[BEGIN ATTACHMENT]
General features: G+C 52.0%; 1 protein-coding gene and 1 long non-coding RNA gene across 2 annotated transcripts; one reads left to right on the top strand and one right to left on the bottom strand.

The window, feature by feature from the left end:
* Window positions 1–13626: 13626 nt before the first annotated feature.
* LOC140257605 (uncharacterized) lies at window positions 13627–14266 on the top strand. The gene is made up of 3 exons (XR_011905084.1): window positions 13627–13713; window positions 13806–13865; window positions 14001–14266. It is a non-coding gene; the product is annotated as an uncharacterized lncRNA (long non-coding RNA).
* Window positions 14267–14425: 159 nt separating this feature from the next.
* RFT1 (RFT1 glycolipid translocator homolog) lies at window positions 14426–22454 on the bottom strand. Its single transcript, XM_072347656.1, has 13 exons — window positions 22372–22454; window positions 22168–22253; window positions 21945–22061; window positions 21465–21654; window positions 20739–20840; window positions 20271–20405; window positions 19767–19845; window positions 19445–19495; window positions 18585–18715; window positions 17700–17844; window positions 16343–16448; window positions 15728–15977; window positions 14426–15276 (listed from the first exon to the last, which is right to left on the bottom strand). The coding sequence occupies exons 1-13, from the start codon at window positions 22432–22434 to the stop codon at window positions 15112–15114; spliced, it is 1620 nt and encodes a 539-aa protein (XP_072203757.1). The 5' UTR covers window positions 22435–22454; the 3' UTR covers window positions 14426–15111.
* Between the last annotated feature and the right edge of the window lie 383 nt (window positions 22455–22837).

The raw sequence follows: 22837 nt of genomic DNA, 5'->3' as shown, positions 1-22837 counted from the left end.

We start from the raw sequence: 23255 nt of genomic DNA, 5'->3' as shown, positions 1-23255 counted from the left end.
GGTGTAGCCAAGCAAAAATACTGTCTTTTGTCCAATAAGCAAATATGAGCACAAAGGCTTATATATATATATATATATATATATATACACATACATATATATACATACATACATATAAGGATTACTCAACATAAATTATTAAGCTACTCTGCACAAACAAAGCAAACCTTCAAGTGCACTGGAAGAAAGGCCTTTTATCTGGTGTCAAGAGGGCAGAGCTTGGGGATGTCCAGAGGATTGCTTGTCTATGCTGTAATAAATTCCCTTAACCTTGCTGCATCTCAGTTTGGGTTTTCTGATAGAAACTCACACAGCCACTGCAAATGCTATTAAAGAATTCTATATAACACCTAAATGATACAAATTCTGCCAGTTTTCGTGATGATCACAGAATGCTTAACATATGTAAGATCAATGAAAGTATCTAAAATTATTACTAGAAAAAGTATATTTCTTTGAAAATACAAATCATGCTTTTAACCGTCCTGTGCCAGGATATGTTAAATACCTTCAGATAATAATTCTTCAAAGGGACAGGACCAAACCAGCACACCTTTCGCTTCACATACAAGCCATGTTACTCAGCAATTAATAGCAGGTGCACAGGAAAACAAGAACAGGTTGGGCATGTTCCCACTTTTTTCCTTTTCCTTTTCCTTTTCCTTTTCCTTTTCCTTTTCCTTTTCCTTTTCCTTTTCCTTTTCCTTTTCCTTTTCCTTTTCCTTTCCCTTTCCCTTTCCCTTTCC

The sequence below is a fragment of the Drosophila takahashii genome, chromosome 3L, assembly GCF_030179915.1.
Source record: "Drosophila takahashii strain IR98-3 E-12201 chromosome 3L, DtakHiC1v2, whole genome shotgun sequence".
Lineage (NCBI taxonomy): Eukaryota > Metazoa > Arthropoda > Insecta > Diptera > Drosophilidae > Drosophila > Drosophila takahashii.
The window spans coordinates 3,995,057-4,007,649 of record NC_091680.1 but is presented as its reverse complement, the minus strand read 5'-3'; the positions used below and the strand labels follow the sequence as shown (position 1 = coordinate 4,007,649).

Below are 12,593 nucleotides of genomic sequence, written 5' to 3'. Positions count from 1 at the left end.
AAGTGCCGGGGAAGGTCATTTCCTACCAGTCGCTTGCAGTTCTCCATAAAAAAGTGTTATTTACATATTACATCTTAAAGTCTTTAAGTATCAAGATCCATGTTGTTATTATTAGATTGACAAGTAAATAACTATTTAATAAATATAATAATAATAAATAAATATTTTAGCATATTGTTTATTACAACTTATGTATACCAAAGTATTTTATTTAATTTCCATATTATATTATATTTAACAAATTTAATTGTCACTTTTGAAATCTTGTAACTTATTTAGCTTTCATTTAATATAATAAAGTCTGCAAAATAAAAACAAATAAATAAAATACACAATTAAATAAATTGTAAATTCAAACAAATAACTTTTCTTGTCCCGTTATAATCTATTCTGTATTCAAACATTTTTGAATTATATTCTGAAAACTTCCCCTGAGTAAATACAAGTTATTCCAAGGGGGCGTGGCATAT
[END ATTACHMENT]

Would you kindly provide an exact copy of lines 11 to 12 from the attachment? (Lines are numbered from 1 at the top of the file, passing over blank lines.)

The sequence below is a fragment of the Drosophila takahashii genome, chromosome 3L, assembly GCF_030179915.1.
Source record: "Drosophila takahashii strain IR98-3 E-12201 chromosome 3L, DtakHiC1v2, whole genome shotgun sequence".